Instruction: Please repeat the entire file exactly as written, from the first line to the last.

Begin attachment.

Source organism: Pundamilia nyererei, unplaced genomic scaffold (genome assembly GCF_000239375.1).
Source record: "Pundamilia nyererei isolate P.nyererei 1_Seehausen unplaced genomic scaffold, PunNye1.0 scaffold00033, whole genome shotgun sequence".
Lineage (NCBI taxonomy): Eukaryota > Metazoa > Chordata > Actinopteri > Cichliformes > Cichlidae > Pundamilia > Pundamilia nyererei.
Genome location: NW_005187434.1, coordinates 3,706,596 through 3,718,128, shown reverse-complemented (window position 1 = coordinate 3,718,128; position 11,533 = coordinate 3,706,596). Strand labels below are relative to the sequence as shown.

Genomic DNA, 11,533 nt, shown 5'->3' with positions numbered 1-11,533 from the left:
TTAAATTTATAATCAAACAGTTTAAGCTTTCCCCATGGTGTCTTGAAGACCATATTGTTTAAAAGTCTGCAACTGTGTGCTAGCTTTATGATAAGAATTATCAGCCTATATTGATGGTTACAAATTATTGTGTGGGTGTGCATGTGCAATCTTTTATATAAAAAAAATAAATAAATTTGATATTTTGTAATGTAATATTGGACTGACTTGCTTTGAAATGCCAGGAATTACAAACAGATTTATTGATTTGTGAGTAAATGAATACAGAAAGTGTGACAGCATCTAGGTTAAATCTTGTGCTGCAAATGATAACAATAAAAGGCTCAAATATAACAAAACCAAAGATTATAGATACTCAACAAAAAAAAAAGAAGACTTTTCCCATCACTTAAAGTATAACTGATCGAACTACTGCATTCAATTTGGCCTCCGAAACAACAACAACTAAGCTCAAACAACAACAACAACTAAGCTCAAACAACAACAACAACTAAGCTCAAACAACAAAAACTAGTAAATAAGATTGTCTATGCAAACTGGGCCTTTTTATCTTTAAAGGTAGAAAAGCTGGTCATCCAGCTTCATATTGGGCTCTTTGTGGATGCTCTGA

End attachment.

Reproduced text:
Source organism: Pundamilia nyererei, unplaced genomic scaffold (genome assembly GCF_000239375.1).
Source record: "Pundamilia nyererei isolate P.nyererei 1_Seehausen unplaced genomic scaffold, PunNye1.0 scaffold00033, whole genome shotgun sequence".
Lineage (NCBI taxonomy): Eukaryota > Metazoa > Chordata > Actinopteri > Cichliformes > Cichlidae > Pundamilia > Pundamilia nyererei.
Genome location: NW_005187434.1, coordinates 3,706,596 through 3,718,128, shown reverse-complemented (window position 1 = coordinate 3,718,128; position 11,533 = coordinate 3,706,596). Strand labels below are relative to the sequence as shown.

Genomic DNA, 11,533 nt, shown 5'->3' with positions numbered 1-11,533 from the left:
TTAAATTTATAATCAAACAGTTTAAGCTTTCCCCATGGTGTCTTGAAGACCATATTGTTTAAAAGTCTGCAACTGTGTGCTAGCTTTATGATAAGAATTATCAGCCTATATTGATGGTTACAAATTATTGTGTGGGTGTGCATGTGCAATCTTTTATATAAAAAAAATAAATAAATTTGATATTTTGTAATGTAATATTGGACTGACTTGCTTTGAAATGCCAGGAATTACAAACAGATTTATTGATTTGTGAGTAAATGAATACAGAAAGTGTGACAGCATCTAGGTTAAATCTTGTGCTGCAAATGATAACAATAAAAGGCTCAAATATAACAAAACCAAAGATTATAGATACTCAACAAAAAAAAAAGAAGACTTTTCCCATCACTTAAAGTATAACTGATCGAACTACTGCATTCAATTTGGCCTCCGAAACAACAACAACTAAGCTCAAACAACAACAACAACTAAGCTCAAACAACAACAACAACTAAGCTCAAACAACAAAAACTAGTAAATAAGATTGTCTATGCAAACTGGGCCTTTTTATCTTTAAAGGTAGAAAAGCTGGTCATCCAGCTTCATATTGGGCTCTTTGTGGATGCTCTGA